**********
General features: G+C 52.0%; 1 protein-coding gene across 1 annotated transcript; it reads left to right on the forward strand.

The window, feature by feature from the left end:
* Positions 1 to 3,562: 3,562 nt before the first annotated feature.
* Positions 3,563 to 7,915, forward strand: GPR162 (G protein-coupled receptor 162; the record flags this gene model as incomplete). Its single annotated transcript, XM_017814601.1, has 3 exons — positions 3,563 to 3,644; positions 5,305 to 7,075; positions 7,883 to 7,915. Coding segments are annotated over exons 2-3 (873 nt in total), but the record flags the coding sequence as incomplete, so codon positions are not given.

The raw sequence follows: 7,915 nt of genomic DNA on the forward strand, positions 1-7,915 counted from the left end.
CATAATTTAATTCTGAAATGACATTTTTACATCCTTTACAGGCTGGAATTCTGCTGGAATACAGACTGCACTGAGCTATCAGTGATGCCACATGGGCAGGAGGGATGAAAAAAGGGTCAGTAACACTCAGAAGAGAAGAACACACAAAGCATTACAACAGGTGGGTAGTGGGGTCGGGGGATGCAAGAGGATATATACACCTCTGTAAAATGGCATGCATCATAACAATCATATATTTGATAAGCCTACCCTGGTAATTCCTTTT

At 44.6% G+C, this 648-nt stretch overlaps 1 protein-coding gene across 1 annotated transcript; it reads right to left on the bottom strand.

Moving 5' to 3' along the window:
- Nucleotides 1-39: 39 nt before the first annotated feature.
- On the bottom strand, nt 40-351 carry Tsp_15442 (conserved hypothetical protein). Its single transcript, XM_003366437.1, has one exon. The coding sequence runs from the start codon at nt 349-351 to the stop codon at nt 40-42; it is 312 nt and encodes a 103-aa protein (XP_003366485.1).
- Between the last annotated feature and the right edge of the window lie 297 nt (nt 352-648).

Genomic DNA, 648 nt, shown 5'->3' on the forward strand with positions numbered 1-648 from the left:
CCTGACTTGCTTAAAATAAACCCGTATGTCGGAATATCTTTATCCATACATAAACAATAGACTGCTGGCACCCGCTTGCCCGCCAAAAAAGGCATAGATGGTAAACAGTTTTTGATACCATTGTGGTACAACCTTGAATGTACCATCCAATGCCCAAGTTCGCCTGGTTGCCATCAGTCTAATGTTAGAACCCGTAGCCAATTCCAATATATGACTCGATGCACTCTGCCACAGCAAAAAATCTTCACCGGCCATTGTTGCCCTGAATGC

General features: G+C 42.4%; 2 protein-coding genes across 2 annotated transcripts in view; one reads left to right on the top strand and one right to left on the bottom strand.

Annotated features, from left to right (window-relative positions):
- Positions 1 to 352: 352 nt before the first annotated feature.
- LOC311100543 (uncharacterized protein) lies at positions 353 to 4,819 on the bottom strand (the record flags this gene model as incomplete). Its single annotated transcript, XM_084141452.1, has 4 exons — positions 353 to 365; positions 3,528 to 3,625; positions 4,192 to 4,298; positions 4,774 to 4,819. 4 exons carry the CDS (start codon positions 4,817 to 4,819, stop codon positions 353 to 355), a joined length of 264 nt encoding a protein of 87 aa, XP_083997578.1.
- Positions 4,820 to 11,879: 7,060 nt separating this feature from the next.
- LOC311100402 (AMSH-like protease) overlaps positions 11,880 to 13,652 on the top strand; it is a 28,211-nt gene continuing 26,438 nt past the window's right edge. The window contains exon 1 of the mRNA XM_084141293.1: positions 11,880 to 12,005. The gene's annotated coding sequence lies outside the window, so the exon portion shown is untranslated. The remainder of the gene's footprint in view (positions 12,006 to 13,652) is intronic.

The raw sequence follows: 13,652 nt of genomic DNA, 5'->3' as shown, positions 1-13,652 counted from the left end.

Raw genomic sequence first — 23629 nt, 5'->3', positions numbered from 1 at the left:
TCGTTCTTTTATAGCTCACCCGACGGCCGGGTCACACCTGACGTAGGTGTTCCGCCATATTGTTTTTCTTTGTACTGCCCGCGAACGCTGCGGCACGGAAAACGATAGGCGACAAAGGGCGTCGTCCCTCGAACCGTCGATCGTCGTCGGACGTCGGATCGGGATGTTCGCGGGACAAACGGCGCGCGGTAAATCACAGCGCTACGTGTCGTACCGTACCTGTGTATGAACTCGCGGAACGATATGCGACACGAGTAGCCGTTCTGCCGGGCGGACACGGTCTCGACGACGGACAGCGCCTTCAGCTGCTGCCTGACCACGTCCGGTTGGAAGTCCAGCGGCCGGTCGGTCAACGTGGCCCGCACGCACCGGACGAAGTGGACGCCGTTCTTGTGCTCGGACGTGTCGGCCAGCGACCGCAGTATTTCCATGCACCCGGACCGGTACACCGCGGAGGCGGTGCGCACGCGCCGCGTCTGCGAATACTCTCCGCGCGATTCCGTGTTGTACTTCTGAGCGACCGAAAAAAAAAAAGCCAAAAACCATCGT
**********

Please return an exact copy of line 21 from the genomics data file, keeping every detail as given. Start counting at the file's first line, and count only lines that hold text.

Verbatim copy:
Raw genomic sequence first — 23629 nt, 5'->3', positions numbered from 1 at the left: